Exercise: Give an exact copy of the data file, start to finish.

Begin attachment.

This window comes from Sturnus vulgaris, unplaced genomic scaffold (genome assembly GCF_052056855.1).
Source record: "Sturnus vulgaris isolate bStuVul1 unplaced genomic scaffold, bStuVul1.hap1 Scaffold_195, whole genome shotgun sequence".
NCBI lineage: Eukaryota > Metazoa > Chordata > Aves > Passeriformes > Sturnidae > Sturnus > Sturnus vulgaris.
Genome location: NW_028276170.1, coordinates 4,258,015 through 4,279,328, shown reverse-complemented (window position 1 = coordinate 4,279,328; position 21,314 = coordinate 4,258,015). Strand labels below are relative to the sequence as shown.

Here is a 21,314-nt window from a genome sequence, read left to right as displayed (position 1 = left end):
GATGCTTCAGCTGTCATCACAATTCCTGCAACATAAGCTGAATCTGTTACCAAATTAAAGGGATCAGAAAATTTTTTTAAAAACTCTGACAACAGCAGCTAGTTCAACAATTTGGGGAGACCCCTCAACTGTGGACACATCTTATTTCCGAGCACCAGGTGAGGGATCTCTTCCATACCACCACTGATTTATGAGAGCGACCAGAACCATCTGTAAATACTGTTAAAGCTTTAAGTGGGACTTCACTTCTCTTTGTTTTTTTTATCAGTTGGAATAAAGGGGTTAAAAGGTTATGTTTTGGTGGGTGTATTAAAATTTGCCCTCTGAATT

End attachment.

This window comes from Sturnus vulgaris, unplaced genomic scaffold (genome assembly GCF_052056855.1).
Source record: "Sturnus vulgaris isolate bStuVul1 unplaced genomic scaffold, bStuVul1.hap1 Scaffold_195, whole genome shotgun sequence".
NCBI lineage: Eukaryota > Metazoa > Chordata > Aves > Passeriformes > Sturnidae > Sturnus > Sturnus vulgaris.
Genome location: NW_028276170.1, coordinates 4,258,015 through 4,279,328, shown reverse-complemented (window position 1 = coordinate 4,279,328; position 21,314 = coordinate 4,258,015). Strand labels below are relative to the sequence as shown.

Here is a 21,314-nt window from a genome sequence, read left to right as displayed (position 1 = left end):
GATGCTTCAGCTGTCATCACAATTCCTGCAACATAAGCTGAATCTGTTACCAAATTAAAGGGATCAGAAAATTTTTTTAAAAACTCTGACAACAGCAGCTAGTTCAACAATTTGGGGAGACCCCTCAACTGTGGACACATCTTATTTCCGAGCACCAGGTGAGGGATCTCTTCCATACCACCACTGATTTATGAGAGCGACCAGAACCATCTGTAAATACTGTTAAAGCTTTAAGTGGGACTTCACTTCTCTTTGTTTTTTTTATCAGTTGGAATAAAGGGGTTAAAAGGTTATGTTTTGGTGGGTGTATTAAAATTTGCCCTCTGAATT